Fame comes at price with players going on the disabled list with anxiety problems. Is the pressure and stress of baseball causing them to succumb?
Stress at the heart of ailments
Social anxiety disorder is the term the St Louis Cardinals used when they put shortstop Khalil Greene on the disabled list or DL. Joey Votto, the Cincinnati Reds slugger, is out because of stress-related issues linked to an inner ear infection that caused dizzy spells. These are not typical baseball ailments. But Greene and Votto are not the only players trying to overcome mental obstacles this season more so than pulled hamstrings, sprained ankles or sore arms.
The Detroit Tigers pitcher Dontrelle Willis missed the first six weeks with an anxiety disorder, similar to the problem that prompted the Kansas City Royals ace Zack Greinke to almost give up the game three years ago. Is the pressure and stress of baseball causing players to succumb? "The game can become all- encompassing," the Reds manager Dusty Baker said. "Day and night." Cardinals' general manager John Mozeliak said Greene was being treated for symptoms of anxiety but would not specify the type of treatment, citing privacy. Since going on the DL, Greene has been on the field for work-outs every day.
Votto, however, was not with the Reds this week. The first baseman, runner-up for National League rookie of the year last season, is getting time away from the game to sort out his troubles - despite a .357 batting average. A Reds' spokesman said the team were not releasing any information beyond the fact he was on the DL for stress-related issues - at Votto's request. Baker thinks serious stress is the price some must pay for reaching an elevated stage so quickly, set for life in their 20s while their less athletic peers climb the career ladder. "I've always said sports is one of the few professions where you reach your goal at a very young age," said Baker. "And then what?"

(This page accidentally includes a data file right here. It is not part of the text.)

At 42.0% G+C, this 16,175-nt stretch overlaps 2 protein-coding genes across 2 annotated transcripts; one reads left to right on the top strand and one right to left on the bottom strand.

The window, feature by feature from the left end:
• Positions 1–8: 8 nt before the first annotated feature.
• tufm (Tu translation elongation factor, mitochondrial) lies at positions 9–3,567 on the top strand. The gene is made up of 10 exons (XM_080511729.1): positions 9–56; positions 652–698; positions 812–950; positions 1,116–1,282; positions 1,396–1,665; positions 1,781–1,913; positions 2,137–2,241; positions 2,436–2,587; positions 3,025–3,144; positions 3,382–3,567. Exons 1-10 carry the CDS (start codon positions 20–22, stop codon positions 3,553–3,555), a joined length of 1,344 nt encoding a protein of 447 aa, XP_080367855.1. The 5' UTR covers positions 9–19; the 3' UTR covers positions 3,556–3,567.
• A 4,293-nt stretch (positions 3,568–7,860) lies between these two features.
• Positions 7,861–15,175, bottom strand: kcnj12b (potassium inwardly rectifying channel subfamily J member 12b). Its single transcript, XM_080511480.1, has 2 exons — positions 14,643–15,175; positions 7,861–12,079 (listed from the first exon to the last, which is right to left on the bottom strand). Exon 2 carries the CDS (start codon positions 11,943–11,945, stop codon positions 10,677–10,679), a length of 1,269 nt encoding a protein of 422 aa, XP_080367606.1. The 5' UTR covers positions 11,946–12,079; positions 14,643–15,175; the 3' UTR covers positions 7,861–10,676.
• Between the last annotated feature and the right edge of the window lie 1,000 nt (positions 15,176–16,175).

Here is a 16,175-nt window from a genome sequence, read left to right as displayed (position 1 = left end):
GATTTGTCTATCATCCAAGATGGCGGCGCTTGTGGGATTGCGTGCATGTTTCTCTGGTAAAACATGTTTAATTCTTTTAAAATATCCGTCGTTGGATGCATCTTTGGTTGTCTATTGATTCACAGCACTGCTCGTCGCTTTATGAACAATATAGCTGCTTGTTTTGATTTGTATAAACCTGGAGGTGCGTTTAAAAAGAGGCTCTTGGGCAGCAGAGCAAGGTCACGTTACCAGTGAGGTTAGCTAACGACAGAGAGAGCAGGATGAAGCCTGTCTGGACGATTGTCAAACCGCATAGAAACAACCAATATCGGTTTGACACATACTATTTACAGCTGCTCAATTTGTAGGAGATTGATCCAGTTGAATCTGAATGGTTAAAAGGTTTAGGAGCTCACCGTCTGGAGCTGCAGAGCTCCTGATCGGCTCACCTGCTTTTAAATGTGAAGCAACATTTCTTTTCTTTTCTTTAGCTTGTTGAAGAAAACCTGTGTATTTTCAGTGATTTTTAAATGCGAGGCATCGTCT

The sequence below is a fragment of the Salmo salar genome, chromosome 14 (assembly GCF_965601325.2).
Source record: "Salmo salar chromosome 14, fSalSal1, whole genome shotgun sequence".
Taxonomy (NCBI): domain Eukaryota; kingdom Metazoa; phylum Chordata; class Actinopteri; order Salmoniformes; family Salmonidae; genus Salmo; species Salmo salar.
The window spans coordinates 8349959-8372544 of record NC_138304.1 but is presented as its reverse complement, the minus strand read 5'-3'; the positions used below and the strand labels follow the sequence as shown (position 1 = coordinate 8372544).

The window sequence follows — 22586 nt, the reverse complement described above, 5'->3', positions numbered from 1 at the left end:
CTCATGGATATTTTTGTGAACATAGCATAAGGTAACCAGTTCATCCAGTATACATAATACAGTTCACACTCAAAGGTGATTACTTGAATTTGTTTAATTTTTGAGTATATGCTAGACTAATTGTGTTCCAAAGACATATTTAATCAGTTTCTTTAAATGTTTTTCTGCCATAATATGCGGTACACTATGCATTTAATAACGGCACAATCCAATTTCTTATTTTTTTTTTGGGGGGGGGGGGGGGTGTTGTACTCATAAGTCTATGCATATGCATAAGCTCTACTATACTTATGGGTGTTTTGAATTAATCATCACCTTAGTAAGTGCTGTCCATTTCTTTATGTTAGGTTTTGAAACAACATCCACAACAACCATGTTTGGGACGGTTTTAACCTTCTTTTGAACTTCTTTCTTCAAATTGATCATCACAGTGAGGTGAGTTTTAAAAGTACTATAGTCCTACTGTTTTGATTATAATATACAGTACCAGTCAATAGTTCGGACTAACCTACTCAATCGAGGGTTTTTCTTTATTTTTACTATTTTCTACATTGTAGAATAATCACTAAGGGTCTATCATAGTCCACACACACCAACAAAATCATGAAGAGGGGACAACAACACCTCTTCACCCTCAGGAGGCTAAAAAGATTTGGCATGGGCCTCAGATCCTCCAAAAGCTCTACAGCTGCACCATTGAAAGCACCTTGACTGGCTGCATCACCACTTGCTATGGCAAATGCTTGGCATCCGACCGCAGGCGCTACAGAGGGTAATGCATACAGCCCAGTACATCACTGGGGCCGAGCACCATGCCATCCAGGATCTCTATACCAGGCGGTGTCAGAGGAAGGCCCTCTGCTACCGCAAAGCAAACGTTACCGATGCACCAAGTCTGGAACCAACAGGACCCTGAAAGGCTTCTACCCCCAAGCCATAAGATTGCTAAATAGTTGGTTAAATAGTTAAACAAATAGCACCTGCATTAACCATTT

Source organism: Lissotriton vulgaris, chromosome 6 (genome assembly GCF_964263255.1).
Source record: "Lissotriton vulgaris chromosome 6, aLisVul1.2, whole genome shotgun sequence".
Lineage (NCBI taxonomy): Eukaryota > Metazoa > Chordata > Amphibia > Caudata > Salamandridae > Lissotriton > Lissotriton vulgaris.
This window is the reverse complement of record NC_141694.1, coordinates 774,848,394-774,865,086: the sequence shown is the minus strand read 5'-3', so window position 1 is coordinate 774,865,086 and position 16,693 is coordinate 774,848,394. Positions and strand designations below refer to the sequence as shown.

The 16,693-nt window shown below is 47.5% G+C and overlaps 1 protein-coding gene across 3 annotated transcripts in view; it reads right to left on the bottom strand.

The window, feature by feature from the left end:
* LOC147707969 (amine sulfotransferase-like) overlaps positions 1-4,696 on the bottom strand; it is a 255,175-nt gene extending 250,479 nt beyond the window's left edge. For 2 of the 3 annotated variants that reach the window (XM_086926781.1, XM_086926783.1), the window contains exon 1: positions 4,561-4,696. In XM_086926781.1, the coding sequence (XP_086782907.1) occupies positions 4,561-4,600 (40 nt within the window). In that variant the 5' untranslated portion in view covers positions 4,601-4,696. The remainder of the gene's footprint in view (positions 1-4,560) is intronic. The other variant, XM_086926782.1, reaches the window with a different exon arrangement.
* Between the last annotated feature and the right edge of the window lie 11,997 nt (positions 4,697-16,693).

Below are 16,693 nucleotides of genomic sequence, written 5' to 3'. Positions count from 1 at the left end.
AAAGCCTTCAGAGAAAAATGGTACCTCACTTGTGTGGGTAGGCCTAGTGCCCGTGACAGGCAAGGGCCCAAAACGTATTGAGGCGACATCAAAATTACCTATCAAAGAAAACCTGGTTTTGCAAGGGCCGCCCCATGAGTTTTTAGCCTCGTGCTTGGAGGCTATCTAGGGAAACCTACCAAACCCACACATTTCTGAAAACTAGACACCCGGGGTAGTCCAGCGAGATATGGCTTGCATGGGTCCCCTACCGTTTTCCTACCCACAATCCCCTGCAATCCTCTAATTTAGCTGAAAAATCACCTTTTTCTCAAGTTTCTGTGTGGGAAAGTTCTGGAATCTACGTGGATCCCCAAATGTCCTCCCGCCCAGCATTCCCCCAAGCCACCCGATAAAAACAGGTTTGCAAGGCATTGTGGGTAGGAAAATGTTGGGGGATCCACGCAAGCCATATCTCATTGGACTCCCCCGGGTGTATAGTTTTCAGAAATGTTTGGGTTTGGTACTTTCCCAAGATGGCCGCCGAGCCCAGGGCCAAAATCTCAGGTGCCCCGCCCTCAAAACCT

Then what? Success or failure on a daily basis with thousands cheering or jeering in the stands and untold masses watching from home. Seeing the reruns a dozen times, wincing as the slip-ups seem to get even more attention. Baker said baseball thoughts have a way of interrupting a sound sleep for managers and players. The result can be a loss of balance in life. Salaries have long been a sore spot for some, and as the numbers go up so do the complaints. "People push money in your face all the time, especially when you're losing," Baker said. "There's a lot more pressure, a lot more coverage, a lot more everything."
But Cardinals' manager Tony La Russa is not sure it is the entire answer, pointing out anxiety issues have been part of the game at least since he was hired as manager of the Chicago White Sox in 1979. Yes, there are more media outlets, more opinions, more tele-casts, ever-incessant highlights, but he said pressure has always been there. "As long as I've been around, the level of distractions have been significant," La Russa said. "Even when it's there a little, it's still a lot."
La Russa does his best to ignore the chatter, and urges his players to do the same, telling them the game is difficult enough without letting the criticism - or the praise - get into their heads. "I don't know who's paying attention to bloggers, I really don't," he said. "That's just part of the cost of doing business. "The point is, you take compliments the way you do criticism. You ignore them. You can't live with either one."
Votto went on the DL in late May while leading the National League with a .464 on-base percentage and ranking among the league leaders in several other categories. General manager Walt Jocketty said a schedule for Votto's return was unclear, and Baker was waiting for Votto to telephone. "He'll call," the manager said. "He's probably one of the most respectful players I've had - on and off the field. He's a great example."
Greene's poor 2008 season with San Diego ended prematurely when he punched a dugout wall and broke his left hand in July. The Cardinals acquired him counting on a rebound season more like 2007, when he had 27 homers and 97 RBIs, than '08, when he slumped to a .213 average with only 10 homers and 35 RBIs. Thus far, despite optimism off a productive spring, this season has been much like the last. The Cardinals were unaware of Greene's past anxiety issues when they made the deal, but Mozeliak hesitates to criticise San Diego for off-loading their problems. St Louis hope Greene can resume his career in mid-June.